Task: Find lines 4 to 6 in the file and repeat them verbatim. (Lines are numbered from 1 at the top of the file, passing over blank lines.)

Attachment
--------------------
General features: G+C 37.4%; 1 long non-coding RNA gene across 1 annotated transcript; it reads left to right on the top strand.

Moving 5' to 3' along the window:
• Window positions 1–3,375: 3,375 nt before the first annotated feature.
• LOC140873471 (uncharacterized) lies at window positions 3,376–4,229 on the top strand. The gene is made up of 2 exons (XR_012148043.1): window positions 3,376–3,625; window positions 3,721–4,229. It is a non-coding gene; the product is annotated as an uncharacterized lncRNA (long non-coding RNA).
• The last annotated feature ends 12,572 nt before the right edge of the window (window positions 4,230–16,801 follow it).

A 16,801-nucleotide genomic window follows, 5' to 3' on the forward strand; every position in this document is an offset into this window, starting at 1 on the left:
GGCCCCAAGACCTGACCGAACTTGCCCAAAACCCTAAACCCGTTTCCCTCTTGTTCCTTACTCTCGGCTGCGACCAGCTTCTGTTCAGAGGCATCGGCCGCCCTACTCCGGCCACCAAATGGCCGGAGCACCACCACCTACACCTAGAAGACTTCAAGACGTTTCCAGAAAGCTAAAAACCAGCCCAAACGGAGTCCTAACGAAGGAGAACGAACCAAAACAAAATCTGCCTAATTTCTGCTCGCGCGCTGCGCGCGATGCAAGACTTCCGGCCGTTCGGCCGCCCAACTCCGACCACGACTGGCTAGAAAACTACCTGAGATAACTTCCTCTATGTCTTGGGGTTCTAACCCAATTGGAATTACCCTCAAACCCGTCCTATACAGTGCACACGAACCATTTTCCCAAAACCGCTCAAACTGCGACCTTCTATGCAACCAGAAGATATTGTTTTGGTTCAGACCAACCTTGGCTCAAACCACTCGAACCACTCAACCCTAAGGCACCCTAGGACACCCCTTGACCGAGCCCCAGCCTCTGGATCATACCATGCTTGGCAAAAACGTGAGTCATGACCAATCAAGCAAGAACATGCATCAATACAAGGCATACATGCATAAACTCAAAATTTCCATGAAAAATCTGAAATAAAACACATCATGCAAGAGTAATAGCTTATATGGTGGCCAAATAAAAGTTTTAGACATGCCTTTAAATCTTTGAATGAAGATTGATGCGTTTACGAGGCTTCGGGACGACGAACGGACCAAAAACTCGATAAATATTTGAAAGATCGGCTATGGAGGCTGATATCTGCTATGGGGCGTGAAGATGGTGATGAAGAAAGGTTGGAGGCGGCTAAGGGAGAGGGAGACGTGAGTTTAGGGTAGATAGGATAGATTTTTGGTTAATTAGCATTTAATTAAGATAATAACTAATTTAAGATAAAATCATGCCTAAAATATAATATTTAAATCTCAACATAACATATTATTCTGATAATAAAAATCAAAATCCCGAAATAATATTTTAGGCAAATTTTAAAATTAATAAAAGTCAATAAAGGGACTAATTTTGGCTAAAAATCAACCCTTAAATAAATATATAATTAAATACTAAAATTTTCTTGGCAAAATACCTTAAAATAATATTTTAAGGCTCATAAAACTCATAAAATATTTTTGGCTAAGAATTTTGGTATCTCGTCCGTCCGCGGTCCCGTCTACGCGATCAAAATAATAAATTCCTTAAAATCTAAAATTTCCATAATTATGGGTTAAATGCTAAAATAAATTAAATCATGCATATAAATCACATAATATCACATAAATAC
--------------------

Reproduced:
• LOC140873471 (uncharacterized) lies at window positions 3,376–4,229 on the top strand. The gene is made up of 2 exons (XR_012148043.1): window positions 3,376–3,625; window positions 3,721–4,229. It is a non-coding gene; the product is annotated as an uncharacterized lncRNA (long non-coding RNA).
• The last annotated feature ends 12,572 nt before the right edge of the window (window positions 4,230–16,801 follow it).

A 16,801-nucleotide genomic window follows, 5' to 3' on the forward strand; every position in this document is an offset into this window, starting at 1 on the left: